Section 1: Introduction  1. Global Economic Governance: Players, Power and Paradigms Manuela Moschella and Catherine Weaver  Section 2: Governing Global Trade  2. Plus ça change? Business as usual in the Governance of Global Trade Rorden Wilkinson  3. Does sunshine make a difference? How transparency brings the trading system to life Robert Wolfe  4. Adaptation and Change in EU Trade Governance: The EU's Paradigm Shift from Multilateralism to Regionalism and Bilateralism Eugenia da Conceição-Heldt  5. Global Economic Governance: Intellectual Property Susan K. Sell  6. Governing Trade in Global Food and Agriculture Jennifer Clapp and Kim Burnett  Section 3: Global Governance of Finance and Money  7. The Historical Origins and Development of Global Financial Governance Randall Germain  8. The G20 and Global Financial Regulation Lora Viola  9. The Role of Private Governance in Global Finance Tony Porter and Heather McKeen-Edwards  10. The Financial Stability Board Stefano Pagliari  11. The International Monetary Fund's Evolving Role in Global Economic Governance Steve Nelson  12. Governing Capital Flows Kevin Gallagher  13. The Governance of Black Holes of the World Economy: Shadow Banking and Offshore Finance Ronen Palan and Anastasia Nesvetailova  14. The Eurozone Crisis: Growing Pains or Doomed from the Start? Matthias Matthijis  15. The Future of the Dollar? Minh Ly  Section 4: Governing Development  16. The History of International Development Aid David Williams  17. The World Bank in the Post-Structural Adjustment Era Matthew S. Winters and Shyam Kulkami  18. The UN and Global Development Stephen Browne  19. Global Economic Governance and the Regional Development Banks Jonathan Strand  20. Non-DAC Donors and the Changing Landscape of Bilateral Aid Mike Findley and Katherine Kitterman  21. Private Transnational Governance of Economic Development: International Development Aid Tim Buthe and Cindy Cheng  Section 5: Crisis and Change in Global Economic Governance Today  22. The contradictions of post-crisis global economic governance Dan Drezner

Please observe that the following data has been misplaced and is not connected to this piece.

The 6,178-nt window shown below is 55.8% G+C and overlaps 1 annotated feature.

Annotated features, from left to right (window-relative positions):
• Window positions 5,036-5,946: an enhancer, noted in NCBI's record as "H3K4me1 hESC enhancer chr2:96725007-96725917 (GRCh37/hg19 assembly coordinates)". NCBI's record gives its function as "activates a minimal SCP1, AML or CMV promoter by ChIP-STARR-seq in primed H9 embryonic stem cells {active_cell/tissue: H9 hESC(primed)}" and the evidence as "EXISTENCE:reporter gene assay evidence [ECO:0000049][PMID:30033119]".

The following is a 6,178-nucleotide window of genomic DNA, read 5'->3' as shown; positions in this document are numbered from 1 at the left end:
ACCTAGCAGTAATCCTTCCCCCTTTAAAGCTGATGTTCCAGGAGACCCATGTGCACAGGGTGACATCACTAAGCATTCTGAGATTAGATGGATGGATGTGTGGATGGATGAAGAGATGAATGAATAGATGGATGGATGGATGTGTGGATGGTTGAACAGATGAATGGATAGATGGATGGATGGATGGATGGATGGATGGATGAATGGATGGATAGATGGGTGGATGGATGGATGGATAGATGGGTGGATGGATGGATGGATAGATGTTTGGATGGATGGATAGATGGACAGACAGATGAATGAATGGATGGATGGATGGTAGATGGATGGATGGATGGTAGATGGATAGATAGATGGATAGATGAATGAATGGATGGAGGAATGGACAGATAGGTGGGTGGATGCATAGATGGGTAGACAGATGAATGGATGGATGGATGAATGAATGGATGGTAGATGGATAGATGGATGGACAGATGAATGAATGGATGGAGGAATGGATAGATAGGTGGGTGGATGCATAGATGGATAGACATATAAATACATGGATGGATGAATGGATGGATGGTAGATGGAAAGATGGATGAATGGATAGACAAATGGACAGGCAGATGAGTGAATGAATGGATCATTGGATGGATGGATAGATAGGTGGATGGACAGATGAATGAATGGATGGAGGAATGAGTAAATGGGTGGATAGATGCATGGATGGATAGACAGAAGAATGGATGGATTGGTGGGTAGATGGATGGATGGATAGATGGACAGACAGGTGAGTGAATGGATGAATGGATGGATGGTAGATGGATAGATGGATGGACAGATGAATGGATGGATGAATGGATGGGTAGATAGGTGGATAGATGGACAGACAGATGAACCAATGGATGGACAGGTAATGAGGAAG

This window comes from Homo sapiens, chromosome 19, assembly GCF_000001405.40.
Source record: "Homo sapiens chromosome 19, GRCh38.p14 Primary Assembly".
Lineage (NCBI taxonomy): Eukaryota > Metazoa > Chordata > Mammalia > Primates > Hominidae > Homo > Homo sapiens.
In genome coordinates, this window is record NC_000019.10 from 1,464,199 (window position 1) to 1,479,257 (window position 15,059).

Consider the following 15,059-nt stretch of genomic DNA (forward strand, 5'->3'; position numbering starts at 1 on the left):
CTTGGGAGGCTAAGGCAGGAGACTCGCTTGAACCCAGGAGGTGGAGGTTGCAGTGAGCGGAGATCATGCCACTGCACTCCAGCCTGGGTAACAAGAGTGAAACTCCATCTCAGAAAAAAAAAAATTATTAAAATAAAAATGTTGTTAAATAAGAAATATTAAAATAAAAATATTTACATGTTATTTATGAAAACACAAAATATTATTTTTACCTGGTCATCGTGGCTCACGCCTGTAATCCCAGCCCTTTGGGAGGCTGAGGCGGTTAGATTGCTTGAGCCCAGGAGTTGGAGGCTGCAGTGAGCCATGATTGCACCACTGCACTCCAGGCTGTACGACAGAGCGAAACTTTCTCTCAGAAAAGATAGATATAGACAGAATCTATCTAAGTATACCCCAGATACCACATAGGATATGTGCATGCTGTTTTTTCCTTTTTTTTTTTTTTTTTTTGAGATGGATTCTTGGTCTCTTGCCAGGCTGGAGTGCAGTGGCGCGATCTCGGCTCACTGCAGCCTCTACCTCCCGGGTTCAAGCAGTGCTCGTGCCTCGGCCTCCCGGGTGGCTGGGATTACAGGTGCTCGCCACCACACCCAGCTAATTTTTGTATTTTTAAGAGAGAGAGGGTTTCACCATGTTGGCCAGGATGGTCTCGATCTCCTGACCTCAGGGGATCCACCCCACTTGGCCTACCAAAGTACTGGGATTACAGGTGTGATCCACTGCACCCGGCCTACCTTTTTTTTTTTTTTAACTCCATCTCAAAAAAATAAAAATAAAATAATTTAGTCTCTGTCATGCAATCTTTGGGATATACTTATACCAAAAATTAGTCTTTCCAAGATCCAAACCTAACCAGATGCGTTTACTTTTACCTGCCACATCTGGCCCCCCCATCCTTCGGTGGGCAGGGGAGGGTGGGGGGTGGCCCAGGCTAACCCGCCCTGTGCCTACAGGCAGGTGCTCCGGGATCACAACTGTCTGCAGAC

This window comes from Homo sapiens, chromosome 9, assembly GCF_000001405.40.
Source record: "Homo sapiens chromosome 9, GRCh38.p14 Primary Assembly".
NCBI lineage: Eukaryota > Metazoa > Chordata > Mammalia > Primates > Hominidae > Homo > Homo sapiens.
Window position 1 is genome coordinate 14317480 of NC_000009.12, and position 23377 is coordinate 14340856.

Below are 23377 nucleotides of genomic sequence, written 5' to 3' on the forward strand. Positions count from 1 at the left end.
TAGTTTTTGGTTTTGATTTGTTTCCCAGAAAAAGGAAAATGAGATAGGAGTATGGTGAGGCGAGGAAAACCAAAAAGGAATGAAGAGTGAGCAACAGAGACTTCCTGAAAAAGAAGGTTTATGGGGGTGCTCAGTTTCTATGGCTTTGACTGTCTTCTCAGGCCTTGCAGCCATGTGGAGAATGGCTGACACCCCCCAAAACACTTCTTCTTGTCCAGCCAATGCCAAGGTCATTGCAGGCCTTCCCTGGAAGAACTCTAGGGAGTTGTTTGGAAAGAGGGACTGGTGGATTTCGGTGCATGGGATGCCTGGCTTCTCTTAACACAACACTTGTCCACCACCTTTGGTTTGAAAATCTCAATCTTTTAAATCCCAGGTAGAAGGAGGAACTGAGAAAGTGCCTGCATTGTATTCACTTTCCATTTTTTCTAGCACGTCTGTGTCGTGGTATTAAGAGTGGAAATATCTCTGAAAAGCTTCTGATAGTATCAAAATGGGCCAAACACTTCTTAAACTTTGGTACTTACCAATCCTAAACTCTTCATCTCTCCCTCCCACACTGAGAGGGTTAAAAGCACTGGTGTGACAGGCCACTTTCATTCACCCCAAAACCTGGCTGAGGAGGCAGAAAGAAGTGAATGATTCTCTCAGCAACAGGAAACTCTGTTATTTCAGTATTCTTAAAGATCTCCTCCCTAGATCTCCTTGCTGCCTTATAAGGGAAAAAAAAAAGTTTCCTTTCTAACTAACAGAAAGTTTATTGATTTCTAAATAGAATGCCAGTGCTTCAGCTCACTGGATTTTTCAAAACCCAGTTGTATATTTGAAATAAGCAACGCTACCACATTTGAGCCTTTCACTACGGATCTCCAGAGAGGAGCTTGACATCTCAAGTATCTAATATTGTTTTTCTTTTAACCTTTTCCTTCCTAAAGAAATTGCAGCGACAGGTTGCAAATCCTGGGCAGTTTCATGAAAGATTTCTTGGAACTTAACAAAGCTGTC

Manuela Moschella is Lecturer in Political Science at the University of Turin, Italy. Previously, she was ‘Nino Andreatta Fellow’ at the University of Bologna, Italy and Visiting Fellow at Johns Hopkins University, USA and at Copenhagen Business School, Denmark. She is the author of Governing Risk: The IMF and Global Financial Crises (Palgrave Macmillan, 2010) and one of the editors of Great Expectations, Slow Transformations: Incremental Change in Post-crisis Regulation (ECPR Press, 2013). Her core research interests include the politics of financial regulatory reforms and processes of change in global economic governance. She has published on these issues in a number of journals, including the Review of International Political Economy, New Political Economy, the Journal of Public Policy, and Comparative European Politics. Catherine Weaver is Associate Professor at the LBJ School of Public Affairs at the University of Texas at Austin, USA, where she directs the MA programme in Global Policy Studies and co-directs the research programme on Innovations for Peace and Development. She conducts extensive research on the organizational behaviour and reform of international financial institutions, the political economy of global development aid and the use of GIS (geographic information system) technology to track and map international development and climate adaptation aid world-wide. In addition to numerous journal articles and book chapters, she is the author of Hypocrisy Trap: The World Bank and the Poverty of Reform (Princeton University Press, 2008) and co-editor (with Nicola Phillips) of International Political Economy: Debating the Past, Present and Future (Routledge Press, 2010).